Group works to reclaim land from non-native plants
by Laura Haley
Contributing Writer
Mar 27, 2014 | 861 views | 0 0 comments | 43 43 recommendations | email to a friend | print
A Rim to Rim Restoration crew removes tamarisk trees from an area on Moab’s west side.           Courtesy photo
A Rim to Rim Restoration crew removes tamarisk trees from an area on Moab’s west side. Courtesy photo
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In 1998, the Russian olive trees growing along Millcreek were so thick that the city had to cut a tunnel through the invasive plants, Kara Dohrenwend, founder of nonprofit organization Rim to Rim Restoration, said in a presentation to the Moab City Council during its March 11 meeting.

For the last 15 years, Rim to Rim Restoration has been working to remove invasive plants and replace them with native plants and trees. Much of the group’s time is spent working along Mill Creek and Pack Creek, she said.

In 2004, Dohrenwend said, the group removed a larger patch of the trees from land adjacent to the high school where the Youth Garden Project is now based. A National Fish and Wildlife Foundation grant helped fund the work, she said.

However, those efforts have not always been welcomed by local residents, she said. In 2007, a property owner removed a large number of Russian olives from his land located along 100 West, an action that drew complaints from some residents.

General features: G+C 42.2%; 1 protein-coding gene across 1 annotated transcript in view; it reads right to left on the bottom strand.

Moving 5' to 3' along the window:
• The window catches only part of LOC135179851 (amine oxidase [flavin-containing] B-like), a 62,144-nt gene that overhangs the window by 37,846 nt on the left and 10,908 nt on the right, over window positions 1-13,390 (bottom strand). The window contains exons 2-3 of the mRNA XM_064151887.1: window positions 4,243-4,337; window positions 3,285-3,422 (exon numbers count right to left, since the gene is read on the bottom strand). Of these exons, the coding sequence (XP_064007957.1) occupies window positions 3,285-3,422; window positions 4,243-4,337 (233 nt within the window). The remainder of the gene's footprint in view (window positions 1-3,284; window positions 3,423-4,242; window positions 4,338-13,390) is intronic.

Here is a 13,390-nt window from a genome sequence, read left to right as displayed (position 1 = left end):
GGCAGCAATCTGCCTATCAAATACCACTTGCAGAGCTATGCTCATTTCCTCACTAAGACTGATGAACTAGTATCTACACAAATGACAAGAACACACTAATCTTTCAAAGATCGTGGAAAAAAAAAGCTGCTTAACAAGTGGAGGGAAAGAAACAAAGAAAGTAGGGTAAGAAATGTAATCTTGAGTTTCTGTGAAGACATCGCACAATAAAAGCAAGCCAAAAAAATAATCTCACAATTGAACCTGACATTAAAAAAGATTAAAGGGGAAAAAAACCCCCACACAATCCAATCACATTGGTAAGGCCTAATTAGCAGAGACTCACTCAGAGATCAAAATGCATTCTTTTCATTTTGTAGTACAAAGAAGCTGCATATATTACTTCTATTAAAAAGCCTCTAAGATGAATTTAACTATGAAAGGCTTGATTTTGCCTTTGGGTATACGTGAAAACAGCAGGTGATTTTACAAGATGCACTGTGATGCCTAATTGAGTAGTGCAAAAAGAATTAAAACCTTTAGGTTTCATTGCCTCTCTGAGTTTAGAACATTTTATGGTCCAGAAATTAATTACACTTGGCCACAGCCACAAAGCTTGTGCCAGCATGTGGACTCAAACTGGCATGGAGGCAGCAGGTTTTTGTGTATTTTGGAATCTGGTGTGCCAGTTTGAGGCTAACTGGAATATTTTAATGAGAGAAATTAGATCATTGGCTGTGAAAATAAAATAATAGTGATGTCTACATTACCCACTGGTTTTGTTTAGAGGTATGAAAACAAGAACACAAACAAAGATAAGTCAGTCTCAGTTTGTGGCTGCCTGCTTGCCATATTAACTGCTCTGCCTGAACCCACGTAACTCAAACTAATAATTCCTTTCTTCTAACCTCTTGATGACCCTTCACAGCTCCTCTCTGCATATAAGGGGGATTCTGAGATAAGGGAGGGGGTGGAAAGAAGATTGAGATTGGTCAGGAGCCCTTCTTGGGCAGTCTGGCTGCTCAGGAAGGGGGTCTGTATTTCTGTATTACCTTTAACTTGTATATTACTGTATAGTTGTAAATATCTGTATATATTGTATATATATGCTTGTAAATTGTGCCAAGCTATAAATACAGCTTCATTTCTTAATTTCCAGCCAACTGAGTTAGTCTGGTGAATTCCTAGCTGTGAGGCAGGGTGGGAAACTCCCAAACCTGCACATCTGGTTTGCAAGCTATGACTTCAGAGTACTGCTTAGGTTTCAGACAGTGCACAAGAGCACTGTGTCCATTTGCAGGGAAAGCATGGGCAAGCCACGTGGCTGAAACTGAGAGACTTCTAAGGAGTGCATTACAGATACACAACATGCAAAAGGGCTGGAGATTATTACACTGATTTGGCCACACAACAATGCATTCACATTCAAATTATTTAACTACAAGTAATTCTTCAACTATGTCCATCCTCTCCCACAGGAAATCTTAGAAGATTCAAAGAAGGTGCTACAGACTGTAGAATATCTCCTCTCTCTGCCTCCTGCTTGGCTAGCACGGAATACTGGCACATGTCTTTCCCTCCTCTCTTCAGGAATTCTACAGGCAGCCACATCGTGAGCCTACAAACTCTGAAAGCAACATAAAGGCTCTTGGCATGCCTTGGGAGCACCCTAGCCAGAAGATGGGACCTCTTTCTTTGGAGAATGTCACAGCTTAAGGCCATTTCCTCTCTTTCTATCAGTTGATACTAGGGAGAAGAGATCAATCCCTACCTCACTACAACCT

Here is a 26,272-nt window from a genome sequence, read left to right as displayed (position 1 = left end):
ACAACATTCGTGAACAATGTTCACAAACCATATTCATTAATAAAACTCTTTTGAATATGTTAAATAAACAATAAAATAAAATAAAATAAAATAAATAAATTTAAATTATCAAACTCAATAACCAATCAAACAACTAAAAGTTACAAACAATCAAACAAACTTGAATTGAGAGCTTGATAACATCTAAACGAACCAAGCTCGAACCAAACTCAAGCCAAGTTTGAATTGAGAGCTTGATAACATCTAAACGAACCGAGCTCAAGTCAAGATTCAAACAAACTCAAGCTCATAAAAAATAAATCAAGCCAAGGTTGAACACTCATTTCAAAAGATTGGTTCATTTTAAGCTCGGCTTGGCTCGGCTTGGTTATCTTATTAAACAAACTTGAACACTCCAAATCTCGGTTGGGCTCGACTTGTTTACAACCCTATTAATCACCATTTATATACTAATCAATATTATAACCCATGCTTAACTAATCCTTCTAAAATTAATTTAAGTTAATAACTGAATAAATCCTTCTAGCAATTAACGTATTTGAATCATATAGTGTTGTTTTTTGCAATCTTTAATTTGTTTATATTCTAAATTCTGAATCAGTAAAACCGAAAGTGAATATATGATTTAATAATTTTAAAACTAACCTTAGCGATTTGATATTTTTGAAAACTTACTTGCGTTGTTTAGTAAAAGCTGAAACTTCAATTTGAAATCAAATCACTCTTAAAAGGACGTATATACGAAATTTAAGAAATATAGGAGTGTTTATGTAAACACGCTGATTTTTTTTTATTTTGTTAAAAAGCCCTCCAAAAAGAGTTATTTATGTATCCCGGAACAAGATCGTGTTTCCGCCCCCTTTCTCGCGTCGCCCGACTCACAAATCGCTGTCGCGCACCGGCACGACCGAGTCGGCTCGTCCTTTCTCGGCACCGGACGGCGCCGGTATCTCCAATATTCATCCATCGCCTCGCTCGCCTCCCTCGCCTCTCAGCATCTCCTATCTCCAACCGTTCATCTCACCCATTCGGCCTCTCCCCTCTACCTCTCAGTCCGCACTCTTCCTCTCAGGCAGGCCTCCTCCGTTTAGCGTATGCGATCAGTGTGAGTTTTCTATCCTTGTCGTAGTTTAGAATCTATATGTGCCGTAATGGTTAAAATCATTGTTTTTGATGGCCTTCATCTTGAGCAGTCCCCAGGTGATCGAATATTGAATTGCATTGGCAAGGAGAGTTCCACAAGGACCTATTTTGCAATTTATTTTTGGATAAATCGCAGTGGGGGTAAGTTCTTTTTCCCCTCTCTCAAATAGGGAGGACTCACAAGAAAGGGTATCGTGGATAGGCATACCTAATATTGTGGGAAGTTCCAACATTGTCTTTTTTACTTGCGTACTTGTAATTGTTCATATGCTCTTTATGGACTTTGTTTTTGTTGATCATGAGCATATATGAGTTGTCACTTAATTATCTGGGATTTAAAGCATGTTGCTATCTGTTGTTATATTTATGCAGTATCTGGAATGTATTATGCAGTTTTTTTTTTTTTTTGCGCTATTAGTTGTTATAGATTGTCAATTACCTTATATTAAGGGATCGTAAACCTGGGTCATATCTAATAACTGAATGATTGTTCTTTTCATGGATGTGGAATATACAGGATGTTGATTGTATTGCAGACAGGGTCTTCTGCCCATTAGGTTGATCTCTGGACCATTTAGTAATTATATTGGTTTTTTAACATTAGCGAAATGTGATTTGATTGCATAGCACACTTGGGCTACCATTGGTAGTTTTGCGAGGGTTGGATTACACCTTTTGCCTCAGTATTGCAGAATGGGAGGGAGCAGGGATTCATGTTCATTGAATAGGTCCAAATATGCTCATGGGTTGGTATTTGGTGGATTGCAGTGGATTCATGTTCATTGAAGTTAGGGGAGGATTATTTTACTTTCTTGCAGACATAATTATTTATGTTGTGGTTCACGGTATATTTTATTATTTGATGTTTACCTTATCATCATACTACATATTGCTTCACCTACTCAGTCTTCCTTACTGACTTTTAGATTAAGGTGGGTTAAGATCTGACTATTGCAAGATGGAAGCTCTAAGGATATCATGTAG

“Initially it raised a lot of hackles,” she said. “Today it’s a well-used path through town.”

Dohrenwend said Rim to Rim receives annual funding for its work, and over the past 15 years, it has coordinated efforts with approximately 30 to 45 property owners along the creeks.

“Each year we work on clearing patches of Russian olive,” she said, adding that the group often cannot keep up with how quickly those non-native plants regenerate. Rim to Rim revegetates the cleared areas as quickly as possible with native plants and trees in an effort to speed up the process of restoring the area, she said.

Dohrenwend said one of the group’s main goals is to maintain the health of the habitat around the creeks.

“The creeks are the only wildlife corridor through town,” she said.

Rim to Rim’s efforts offer several other benefits, including a decrease in fuels for wildfires, better lines of sight for people using pathways and improved safety, Dohrenwend said.

“It’s also improved pollinator habitat because there are more seasons of flowering plants,” she said.

This year, the group expects to plant approximately 2,100 native plants on properties owned by Moab city, Grand County School District and private individuals in order to help speed the revegetation process in areas that have been cleared of invasive species.

“Hopefully what we’ve been doing the last years is helpful,” Dohrenwend said.

Moab City Community Development Director David Olsen praised Rim to Rim’s efforts and said he hopes to see them continue.

“We’ve been at this for a lot of years,” Olsen said. “Really great things have been happening.”

Dohrenwend said Rim to Rim hopes to help on an ongoing basis as much as possible, but the group’s funds are limited.

“We’re doing what we can,” she said. “We can’t always promise help because our funding isn’t a bottomless pit.”

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